Sunday, May 6, 2012

How Government Schools Commit Epistemic Murder in the First Degree

It says only schools are places of learning and then forces you to go, creating the association between coercion and learning. The zeroth lesson is that you'll only learn if someone forces you to. Being forced is so unpleasant than most victims of a government school will avoid learning for the rest of their lives, creating epistemically dead quote-citizens-unquote.

Necessarily, this is true of any coercive quote-learning-unquote institution.

You want a good example of a limiting belief? This is a meta-example, it is the belief that you can't fix your beliefs. It is self-enforcing and utterly defeatist.

Have you also noticed that the ad hominem/verecundiam is extremely common, and indeed it often the only thing that will work? Can I get some historical perspective on this habit?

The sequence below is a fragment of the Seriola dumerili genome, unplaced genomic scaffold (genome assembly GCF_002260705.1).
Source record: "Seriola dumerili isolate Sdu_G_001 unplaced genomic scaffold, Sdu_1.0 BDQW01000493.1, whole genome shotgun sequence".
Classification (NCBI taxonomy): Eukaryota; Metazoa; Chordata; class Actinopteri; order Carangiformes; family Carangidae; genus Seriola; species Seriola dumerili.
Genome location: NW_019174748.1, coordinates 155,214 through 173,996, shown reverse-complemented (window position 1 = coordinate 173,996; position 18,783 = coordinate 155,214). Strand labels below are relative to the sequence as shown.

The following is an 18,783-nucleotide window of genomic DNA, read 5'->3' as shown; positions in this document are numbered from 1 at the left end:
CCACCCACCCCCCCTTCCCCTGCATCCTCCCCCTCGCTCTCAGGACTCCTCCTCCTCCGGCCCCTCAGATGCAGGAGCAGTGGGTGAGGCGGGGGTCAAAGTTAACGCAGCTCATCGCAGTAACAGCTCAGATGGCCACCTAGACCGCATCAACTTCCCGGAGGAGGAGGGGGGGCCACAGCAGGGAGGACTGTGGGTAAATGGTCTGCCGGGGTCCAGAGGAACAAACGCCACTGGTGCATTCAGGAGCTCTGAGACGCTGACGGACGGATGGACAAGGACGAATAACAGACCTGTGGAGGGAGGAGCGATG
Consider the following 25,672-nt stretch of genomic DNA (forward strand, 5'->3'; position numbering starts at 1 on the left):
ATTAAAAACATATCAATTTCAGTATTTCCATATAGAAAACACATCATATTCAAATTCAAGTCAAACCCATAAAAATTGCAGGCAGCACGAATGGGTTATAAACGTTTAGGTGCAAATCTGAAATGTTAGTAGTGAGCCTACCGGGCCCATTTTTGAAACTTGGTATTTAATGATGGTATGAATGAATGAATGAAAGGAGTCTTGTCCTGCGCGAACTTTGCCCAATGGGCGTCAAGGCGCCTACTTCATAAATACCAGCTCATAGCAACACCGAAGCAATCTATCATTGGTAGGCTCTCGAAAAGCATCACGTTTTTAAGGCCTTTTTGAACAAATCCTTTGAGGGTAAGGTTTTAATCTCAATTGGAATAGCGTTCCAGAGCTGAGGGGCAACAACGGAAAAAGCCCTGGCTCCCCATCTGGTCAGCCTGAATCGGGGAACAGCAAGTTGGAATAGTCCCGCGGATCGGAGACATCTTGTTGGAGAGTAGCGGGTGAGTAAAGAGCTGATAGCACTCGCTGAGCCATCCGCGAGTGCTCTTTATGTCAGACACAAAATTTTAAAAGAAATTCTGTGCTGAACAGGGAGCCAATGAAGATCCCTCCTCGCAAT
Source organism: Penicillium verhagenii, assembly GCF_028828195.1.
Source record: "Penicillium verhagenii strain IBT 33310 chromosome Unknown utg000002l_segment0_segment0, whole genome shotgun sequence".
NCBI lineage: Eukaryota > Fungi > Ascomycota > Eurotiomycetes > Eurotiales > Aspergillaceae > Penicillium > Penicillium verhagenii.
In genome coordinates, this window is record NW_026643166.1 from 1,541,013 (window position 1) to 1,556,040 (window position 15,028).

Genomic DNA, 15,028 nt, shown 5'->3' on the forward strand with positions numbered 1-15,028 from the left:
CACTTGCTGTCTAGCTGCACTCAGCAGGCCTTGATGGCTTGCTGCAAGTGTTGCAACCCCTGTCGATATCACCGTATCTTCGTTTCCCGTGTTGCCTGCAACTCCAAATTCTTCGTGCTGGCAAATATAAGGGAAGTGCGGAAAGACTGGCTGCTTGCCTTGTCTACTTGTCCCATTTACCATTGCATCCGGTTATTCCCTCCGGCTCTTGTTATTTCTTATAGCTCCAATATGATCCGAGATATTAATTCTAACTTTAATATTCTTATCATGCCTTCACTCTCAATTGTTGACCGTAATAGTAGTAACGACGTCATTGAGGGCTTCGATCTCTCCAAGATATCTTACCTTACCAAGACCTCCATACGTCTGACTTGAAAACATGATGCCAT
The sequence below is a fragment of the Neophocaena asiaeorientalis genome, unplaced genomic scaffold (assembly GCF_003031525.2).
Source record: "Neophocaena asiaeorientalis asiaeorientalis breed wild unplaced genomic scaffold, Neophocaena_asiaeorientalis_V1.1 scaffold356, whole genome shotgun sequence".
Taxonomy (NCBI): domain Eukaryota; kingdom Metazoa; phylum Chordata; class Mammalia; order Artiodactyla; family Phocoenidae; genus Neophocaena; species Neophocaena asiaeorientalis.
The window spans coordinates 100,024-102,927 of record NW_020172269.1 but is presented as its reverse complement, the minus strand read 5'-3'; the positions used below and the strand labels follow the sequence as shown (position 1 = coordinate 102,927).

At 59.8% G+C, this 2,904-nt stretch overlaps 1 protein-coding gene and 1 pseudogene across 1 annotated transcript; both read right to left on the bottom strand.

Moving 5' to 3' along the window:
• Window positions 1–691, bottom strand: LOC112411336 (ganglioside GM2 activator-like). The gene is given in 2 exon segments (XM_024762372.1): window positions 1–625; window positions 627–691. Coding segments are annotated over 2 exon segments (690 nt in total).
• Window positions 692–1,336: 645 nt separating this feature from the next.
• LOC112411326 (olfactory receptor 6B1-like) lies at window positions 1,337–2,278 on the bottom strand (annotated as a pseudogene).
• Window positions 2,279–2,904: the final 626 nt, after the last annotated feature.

Hey guys, I wonder where the idea to distrust scientists comes from. Does it really matter whether scientists are in fact trustworthy or not?

I'd also like to point out some reinforcing broken-window fallacy. The students victims of these places see the teacher wrestling with below-average students. They don't see the teacher failing to prevent the learning of the above-average student, nor all the extracurricular learning that the more curious engage in.

Credit for this idea nexus goes to Fred, via. Mr. Reed argues that what the government is forcing children to learn isn't useful, and should be useful. I suggest that if that line of argument were worth the font it was typed with, government teachers would have long ago quit en-mass in despair, unable to weather the withering storm of criticism.

Fred almost gets to this hypothesis. "The public schools are worse than no schools for the quick. [...] To a remarkable extent, dumb-ass public schools are simply not necessary." Yes, but why?

Public schools are worse than no schools for everyone except the rulers of the victims. Who bankroll these schools. Just a coincidence, I'm sure.

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